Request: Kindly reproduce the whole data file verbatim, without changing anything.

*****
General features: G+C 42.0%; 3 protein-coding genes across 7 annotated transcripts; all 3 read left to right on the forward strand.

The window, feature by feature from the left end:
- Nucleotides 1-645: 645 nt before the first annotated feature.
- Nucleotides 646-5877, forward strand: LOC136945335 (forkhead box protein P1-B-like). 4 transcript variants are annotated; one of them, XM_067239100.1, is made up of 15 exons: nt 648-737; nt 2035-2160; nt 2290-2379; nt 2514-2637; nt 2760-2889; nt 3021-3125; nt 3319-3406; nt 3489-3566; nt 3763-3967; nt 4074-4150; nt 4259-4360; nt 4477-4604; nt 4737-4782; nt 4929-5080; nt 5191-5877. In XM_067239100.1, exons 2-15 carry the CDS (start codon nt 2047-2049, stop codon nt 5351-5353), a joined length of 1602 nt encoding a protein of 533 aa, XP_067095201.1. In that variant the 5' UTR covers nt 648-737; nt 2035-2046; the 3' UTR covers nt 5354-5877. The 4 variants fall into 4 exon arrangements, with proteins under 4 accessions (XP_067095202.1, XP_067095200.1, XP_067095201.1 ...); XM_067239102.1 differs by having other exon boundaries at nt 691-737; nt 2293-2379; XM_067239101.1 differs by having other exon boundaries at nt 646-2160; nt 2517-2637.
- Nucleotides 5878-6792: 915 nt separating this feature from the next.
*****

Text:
General features: G+C 42.0%; 3 protein-coding genes across 7 annotated transcripts; all 3 read left to right on the forward strand.

The window, feature by feature from the left end:
- Nucleotides 1-645: 645 nt before the first annotated feature.
- Nucleotides 646-5877, forward strand: LOC136945335 (forkhead box protein P1-B-like). 4 transcript variants are annotated; one of them, XM_067239100.1, is made up of 15 exons: nt 648-737; nt 2035-2160; nt 2290-2379; nt 2514-2637; nt 2760-2889; nt 3021-3125; nt 3319-3406; nt 3489-3566; nt 3763-3967; nt 4074-4150; nt 4259-4360; nt 4477-4604; nt 4737-4782; nt 4929-5080; nt 5191-5877. In XM_067239100.1, exons 2-15 carry the CDS (start codon nt 2047-2049, stop codon nt 5351-5353), a joined length of 1602 nt encoding a protein of 533 aa, XP_067095201.1. In that variant the 5' UTR covers nt 648-737; nt 2035-2046; the 3' UTR covers nt 5354-5877. The 4 variants fall into 4 exon arrangements, with proteins under 4 accessions (XP_067095202.1, XP_067095200.1, XP_067095201.1 ...); XM_067239102.1 differs by having other exon boundaries at nt 691-737; nt 2293-2379; XM_067239101.1 differs by having other exon boundaries at nt 646-2160; nt 2517-2637.
- Nucleotides 5878-6792: 915 nt separating this feature from the next.